On today's program: A Homewood-born bowtie company is getting love from celebrities and yinzers alike; how risk managers assess the coronavirus; what happened when a Puerto Rican family bought a home in an exclusionary neighborhood; and local teachers share how they talk to kids about racism.
Entrepreneur Nisha Blackwell puts 'knotz' on display
(00:00 — 12:54)
When The Confluence first spoke to the entrepreneur behind Knotzland bowties in 2018, founder Nisha Blackwell said she was still adjusting to the idea that she was really running a company.
These days, Knotzland is shipping out artisan bows by the dozens from its new space on South Trenton Avenue in Wilkinsburg, as well as local shops like Make + Matter, Shop PG&H and Love, Pittsburgh. Founded in 2015, Knotzland centers salvaged and sustainable material to create unique designs for all occasions.
Her work is currently on display as part of the Frick Museum’s “Maker & Muse” collection and Concept Art Gallery’s “Origins” show. Blackwell will participate in panel discussions related to each on March 25 and March 28, respectively.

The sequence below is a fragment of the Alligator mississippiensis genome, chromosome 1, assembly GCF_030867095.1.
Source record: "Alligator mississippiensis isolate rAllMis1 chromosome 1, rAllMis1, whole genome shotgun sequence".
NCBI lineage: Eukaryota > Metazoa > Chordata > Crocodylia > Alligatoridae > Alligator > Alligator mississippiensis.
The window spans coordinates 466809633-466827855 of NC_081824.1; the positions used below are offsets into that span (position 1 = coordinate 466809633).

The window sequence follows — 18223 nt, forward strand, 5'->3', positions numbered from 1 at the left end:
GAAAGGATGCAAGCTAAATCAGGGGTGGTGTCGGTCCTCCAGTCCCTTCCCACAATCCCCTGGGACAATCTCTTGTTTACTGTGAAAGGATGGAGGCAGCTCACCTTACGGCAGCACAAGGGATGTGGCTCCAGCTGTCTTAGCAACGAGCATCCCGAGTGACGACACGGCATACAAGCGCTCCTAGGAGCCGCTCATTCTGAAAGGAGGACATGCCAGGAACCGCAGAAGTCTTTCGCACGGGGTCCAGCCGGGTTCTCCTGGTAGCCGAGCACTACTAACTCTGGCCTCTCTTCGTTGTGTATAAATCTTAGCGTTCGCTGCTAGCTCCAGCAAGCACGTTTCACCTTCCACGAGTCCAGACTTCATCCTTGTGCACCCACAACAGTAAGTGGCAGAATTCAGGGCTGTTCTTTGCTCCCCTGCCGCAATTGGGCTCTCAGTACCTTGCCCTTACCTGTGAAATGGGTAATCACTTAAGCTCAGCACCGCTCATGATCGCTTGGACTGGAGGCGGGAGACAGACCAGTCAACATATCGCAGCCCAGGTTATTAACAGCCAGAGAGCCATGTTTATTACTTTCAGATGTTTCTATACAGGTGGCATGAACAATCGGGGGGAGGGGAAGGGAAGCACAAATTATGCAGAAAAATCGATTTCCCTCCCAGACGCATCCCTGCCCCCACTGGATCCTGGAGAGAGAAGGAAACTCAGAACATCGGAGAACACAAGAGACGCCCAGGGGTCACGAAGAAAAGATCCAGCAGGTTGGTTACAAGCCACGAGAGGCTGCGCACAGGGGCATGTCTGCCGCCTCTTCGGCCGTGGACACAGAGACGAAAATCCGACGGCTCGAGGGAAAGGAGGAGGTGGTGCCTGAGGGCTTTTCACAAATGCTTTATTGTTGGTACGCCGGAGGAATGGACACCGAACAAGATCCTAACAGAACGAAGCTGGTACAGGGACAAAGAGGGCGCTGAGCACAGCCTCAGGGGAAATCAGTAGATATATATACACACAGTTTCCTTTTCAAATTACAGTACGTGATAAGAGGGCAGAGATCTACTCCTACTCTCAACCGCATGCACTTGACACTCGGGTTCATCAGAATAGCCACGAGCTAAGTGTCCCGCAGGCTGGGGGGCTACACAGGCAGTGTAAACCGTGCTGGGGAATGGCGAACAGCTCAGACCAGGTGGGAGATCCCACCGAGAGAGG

Coronavirus could leave a mark on local businesses
(14:54 — 19:24)
There have been no confirmed cases of COVID-19 in Allegheny County, but the number of suspected cases in other parts of Pennsylvania continues to rise. As local employers limit travel, update their cleaning policies and in some cases, cancel conferences, Schneider Downs IT risk advisor Eric Fair weighs in on which sectors he thinks should be most concerned.
Breaking down the walls of a neighborhood
(19:25 — 26:33)
Only a few roads lead in and out of Philadelphia's Bridesburg neighborhood, giving it the feel of a quiet, urban cul-de-sac six miles from Center City. But the mostly white neighborhood also takes pride in its reputation for keeping out the rest of the world.
For Keystone Crossroads’ Embedded 2020 series, Max Marin spoke with a Puerto Rican family that recently moved in about how their neighbors have and haven't welcomed them.
Local teachers use art to practice tough conversations
(26:36 — 31:18)
A group of educators have been meeting for more than two years to practice what they call uncomfortable conversations so they feel prepared for future interactions in the classroom. The workshops, held at the Carnegie Museum of Art, use prompts inspired by the artworks to talk about issues like race.
WESA’s Sarah Schneider reports that the workshops allow teachers to resolve ignorances and challenge ideas while embracing the discomfort they might bring.
90.5 WESA’s Caroline Bourque contributed to this program.
The Confluence, where the news comes together, is 90.5 WESA’s daily news program. Tune in weekdays at 9 a.m. to hear newsmakers and innovators take an in-depth look at stories important to the Pittsburgh region. Find more episodes of The Confluence here or wherever you get your podcasts.